Sens. Warren, Wyden want to know if Amazon shares some blame for the Capital One breach
Sens. Elizabeth Warren and Ron Wyden are asking federal regulators to investigate whether Amazon’s cloud computing unit made any mistakes that could have led to a breach at Capital One involving the data of more than 100 million people.
Warren, D-Mass., and Wyden, D-Ore., want the Federal Trade Commission to probe whether Amazon Web Services failed to account for a hacking technique known as a “server side request forgery.” Capital One is one of the few major financial companies — if not the only one — to rely on AWS and its public cloud to protect its information, portraying the decision as a move to modernize its business.
“Amazon knew, or should have known, that AWS was vulnerable to SSRF attacks,” the senators wrote in the letter, sent Thursday. “Although Amazon’s competitors addressed the threat of SSRF attacks several years ago, Amazon continues to sell defective cloud computing services to business, government agencies and to the general public.”
A lone suspect, a former AWS software engineer, was charged in July in connection with accessing financial information about some 106 million people from the U.S. and Canada.
In an August letter to Wyden, AWS said it was not aware of data breaches at any other “noteworthy” customers, adding that there “may have been small numbers of these that haven’t been escalated to us.”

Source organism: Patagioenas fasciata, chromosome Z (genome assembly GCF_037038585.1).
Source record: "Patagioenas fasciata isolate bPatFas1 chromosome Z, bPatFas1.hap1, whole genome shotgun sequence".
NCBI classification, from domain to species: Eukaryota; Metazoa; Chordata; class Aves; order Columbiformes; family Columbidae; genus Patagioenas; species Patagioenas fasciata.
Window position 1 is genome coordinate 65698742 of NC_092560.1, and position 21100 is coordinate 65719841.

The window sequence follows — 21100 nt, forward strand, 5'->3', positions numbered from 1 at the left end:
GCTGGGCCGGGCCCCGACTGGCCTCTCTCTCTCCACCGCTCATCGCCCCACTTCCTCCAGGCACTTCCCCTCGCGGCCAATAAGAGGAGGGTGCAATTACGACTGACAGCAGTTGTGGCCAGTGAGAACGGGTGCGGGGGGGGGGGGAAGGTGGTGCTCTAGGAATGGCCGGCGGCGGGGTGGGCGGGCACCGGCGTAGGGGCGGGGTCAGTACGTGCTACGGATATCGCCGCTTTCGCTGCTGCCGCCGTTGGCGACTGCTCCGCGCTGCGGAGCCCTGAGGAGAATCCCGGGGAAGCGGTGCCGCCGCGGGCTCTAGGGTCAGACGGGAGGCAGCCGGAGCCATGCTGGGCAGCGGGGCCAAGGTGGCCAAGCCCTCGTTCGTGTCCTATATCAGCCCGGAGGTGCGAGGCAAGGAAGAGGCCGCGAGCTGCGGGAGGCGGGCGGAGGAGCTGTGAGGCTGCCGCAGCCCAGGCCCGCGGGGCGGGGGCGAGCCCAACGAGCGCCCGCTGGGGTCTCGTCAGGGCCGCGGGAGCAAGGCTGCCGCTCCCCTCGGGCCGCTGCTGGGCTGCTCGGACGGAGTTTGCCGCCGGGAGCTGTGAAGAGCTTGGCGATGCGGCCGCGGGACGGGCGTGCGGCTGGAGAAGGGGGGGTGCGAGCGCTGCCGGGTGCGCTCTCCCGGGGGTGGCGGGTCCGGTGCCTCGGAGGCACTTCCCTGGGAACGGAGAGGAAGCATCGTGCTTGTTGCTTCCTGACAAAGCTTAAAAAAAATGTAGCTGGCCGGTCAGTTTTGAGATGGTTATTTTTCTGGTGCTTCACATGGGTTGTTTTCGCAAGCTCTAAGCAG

In a statement, the company called the senators’ claims “baseless.”
“The SSRF technique used in this incident was just one of many subsequent steps the perpetrator followed after gaining access to the company’s systems, and could have been substituted for a number of other methods given the level of access already gained,” a company spokesperson said.
The letter sent Thursday goes on to say Amazon shares “some” of the responsibility for the breach. AWS has emerged as a key aspect of Amazon’s business, with clients including Netflix, Facebook and others. AWS, along with Microsoft, is one of the two remaining vendors competing for the $10 billion Department of Defense cloud contract known as JEDI.
Before this breach, a cloud security consultant warned Amazon that SSRF requests could be used to steal information from Amazon customers, according to the Wall Street Journal, which first reported the news.